How Perfecting PCR Works

Problem: Although PCR is a staple of the molecular biology laboratory, protocols are often employed
without proper optimization, leading to less than ideal reaction conditions and compromised data.


Since PCR was first developed, there have been over two decades of improvements in reagents and equipment, and what we accept as the codified PCR ‘truths’ may have changed. An up-to-date evaluation of the technique’s parameters would help researchers achieve optimal results.

Solution: Scientists at IDT systematically deconstructed a standard PCR protocol, testing all the reaction variables. Here they provide an outline of the results and guidance for optimizing these reactions.

Although seemingly basic, it is important to consider the choice of reagents, their use, and storage before optimizing the reaction itself.

  • Water—The liquid reaction environment. Must be contaminant-free. We recommend HPLC-grade bottled water.
  • PCR Buffer—Furnishes optimal pH and monovalent salts. Desired MgCl2 concentrations vary, so consider an MgCl2-free buffer, and provide it separately.
  • MgCl2 —Contributes Mg++ divalent cations. Cofactor for restriction endonucleases and polymerases. Concentration may need to be optimized.
  • dNTPs—Supply individual DNA bases to the polymerase. The β and γ phosphates of dNTPs are the only source of energy for the reaction. dNTPs do not freeze-thaw well; we recommend aliquoting them in small amounts.
  • Primers—Starting points for polymerase extension. Require careful design for optimal annealing. Tools such as IDT’s PrimerQuest simplify this.
  • Template DNA—Target for amplification. Quality and quantity are important. The template should be as pure as possible, with the purification method optimized for the source of the DNA.
  • Polymerase—The catalytic enzyme. Consider processivity, accuracy, and stability of the enzyme you choose to use.

IDT tested the full range of reaction parameters and summarized some of the interesting results here. Access complete results at (Support & Education > Technical Reports > Breaking PCR).

MgCl2 concentration. Varying MgCl2 concentration revealed that for short amplicon primers (SAP: 225 bp product), lower concentrations of MgCl2 (≤1 mM) were optimal; high concentrations (3 mM) resulted in non-specific priming. For long amplicon primers (LAP: 1729 bp product), low concentrations of MgCl2 (≤1 mM) gave no results whereas higher concentrations (1.5-3 mM) produced excellent results.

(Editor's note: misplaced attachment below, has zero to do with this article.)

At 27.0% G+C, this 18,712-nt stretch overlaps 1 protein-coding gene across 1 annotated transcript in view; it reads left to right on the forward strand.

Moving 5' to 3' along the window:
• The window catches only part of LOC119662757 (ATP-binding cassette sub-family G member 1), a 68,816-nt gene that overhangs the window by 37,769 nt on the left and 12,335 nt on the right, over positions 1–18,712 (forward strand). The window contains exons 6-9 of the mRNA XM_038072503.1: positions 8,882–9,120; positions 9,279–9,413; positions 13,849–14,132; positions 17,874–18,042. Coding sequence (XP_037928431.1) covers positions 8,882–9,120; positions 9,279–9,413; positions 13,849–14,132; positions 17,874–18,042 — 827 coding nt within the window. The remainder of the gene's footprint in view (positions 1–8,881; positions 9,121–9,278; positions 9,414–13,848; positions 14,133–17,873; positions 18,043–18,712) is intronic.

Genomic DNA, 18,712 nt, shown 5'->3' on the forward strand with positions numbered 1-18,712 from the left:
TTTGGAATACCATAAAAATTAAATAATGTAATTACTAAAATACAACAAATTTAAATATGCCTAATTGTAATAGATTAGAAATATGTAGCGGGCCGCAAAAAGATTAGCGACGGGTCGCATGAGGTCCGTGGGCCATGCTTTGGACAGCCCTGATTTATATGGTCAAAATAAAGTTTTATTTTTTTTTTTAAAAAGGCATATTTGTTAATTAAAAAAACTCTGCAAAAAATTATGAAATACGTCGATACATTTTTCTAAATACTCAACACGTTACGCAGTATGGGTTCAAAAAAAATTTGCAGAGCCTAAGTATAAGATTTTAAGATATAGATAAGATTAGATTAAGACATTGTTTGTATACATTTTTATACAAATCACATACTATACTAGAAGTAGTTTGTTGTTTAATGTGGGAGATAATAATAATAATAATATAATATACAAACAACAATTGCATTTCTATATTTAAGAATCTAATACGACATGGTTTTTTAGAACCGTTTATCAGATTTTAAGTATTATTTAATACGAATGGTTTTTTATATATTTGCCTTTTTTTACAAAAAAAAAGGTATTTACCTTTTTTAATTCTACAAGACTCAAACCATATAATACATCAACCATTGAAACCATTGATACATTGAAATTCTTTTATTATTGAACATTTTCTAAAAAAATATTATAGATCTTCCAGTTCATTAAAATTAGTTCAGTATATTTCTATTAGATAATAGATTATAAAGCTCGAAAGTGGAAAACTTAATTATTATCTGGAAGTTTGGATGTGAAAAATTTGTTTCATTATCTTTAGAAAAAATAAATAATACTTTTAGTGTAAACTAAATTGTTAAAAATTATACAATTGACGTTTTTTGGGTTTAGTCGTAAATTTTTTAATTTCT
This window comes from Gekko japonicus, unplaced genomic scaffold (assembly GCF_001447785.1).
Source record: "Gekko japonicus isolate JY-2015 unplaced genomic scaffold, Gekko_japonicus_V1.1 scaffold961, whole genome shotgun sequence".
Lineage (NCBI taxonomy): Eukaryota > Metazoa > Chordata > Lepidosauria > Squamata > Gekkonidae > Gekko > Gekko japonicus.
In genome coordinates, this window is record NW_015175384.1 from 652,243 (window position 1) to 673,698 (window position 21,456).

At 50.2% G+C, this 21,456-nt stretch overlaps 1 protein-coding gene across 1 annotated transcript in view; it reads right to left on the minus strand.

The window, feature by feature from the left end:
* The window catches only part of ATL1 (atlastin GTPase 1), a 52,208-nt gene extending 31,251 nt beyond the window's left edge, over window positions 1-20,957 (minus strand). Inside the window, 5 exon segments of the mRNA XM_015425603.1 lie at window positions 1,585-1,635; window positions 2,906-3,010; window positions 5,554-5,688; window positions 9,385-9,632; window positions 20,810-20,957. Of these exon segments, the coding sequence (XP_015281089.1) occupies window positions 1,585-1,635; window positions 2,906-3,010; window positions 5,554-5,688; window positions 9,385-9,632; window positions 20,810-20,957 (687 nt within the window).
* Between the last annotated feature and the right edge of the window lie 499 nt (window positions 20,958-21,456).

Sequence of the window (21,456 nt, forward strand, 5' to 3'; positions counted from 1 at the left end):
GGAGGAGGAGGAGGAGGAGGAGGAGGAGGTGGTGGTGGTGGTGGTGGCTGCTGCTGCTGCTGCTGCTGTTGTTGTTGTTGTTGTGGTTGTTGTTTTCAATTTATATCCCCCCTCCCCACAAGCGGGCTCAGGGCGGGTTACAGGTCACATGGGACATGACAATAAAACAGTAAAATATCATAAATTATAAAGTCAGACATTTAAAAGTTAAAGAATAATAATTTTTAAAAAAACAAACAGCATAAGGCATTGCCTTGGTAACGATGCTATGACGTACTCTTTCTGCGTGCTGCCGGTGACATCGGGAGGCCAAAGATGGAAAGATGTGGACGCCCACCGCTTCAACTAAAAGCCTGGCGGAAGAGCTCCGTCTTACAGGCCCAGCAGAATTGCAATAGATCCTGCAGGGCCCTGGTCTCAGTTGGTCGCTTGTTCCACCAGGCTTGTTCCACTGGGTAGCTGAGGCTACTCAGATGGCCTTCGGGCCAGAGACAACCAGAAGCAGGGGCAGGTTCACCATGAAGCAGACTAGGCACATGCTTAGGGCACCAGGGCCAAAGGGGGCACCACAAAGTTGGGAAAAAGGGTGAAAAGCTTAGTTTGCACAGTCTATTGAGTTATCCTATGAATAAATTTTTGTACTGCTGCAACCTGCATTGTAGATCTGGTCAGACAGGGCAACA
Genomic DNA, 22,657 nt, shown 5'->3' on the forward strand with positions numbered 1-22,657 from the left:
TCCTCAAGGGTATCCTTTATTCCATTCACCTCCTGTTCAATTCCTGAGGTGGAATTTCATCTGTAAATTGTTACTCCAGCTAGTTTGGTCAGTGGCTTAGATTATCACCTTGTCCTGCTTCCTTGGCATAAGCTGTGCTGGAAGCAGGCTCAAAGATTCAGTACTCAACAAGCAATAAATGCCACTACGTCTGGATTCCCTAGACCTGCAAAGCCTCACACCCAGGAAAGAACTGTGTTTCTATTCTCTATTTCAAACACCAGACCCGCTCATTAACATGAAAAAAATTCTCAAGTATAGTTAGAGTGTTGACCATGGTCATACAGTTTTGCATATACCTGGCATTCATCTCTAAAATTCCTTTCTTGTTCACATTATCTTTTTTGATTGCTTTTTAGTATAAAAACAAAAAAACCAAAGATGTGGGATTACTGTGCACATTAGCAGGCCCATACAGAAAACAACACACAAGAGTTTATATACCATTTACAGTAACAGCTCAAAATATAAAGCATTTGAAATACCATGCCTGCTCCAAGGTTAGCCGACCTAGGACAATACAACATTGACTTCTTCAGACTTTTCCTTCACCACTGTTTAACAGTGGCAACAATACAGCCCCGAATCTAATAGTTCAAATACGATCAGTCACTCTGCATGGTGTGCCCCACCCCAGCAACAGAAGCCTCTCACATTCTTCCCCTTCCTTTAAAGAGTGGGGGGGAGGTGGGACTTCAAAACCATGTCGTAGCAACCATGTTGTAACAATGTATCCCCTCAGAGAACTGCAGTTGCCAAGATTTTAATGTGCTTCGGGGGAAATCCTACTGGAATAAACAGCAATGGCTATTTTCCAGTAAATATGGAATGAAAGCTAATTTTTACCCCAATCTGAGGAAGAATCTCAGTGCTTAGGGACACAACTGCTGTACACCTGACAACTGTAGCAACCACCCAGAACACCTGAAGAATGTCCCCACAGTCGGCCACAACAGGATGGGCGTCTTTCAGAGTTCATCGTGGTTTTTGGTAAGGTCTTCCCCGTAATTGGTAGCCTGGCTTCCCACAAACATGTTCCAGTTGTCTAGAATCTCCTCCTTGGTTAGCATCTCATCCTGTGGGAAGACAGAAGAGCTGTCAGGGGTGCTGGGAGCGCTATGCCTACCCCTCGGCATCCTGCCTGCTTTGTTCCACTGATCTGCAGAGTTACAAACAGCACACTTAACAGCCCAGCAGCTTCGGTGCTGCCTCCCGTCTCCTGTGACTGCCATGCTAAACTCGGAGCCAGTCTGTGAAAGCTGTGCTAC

Template DNA amount. One obvious assumption is that more template DNA = more amplicon. However we found this wasn’t always true. We tested inputs of 0 ng, 0.1 ng, 1 ng, 10 ng, 100 ng and 1 μg/rxn. While product increased with template inputs up to 100 ng/rxn, diminishing returns were seen with >10 ng/rxn. This is consistent with the plateau phenomenon, where amplification efficiency decreases due to amplicon quenching of polymerase.1

Annealing temperature. We found that setting annealing temperature (TA) too low resulted in secondary bands due to sequence mismatch tolerance. For LAP, TA was normally the most effective, while for SAP TA + 5°C gave optimal results.

Polymerase extension time. The most surprising result came from decreasing extension times. Reducing it to as little as a quarter of normal had very little effect, implying that DNA polymerase begins to extend immediately upon binding the primer:template duplex. The 72°C extension step is meant to ensure complete extension. However, the enzyme is not inert at TA, and works quite efficiently in vitro.

Primer design. Proper primer design is critical to PCR success and online tools, such as IDT’s PrimerQuest, can greatly facilitate this. Equally important is primer quality.

Experiments conducted by IDT show that, while PCR is a robust method, systematic optimization of reaction parameters, correct primer design, and quality template and primers, are vital for the perfect PCR.

For more information, see IDT’s special PCR volume of their DECODED newsletter (Support & Education > DECODED > DECODED 4.2 qPCR).


  1. Kainz P. (2000) The PCR plateau phase—towards an understanding of its limitations. Biochim Biophys Acta, 1494: 23−27.
Categories: How it Works

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Published: October 9, 2015

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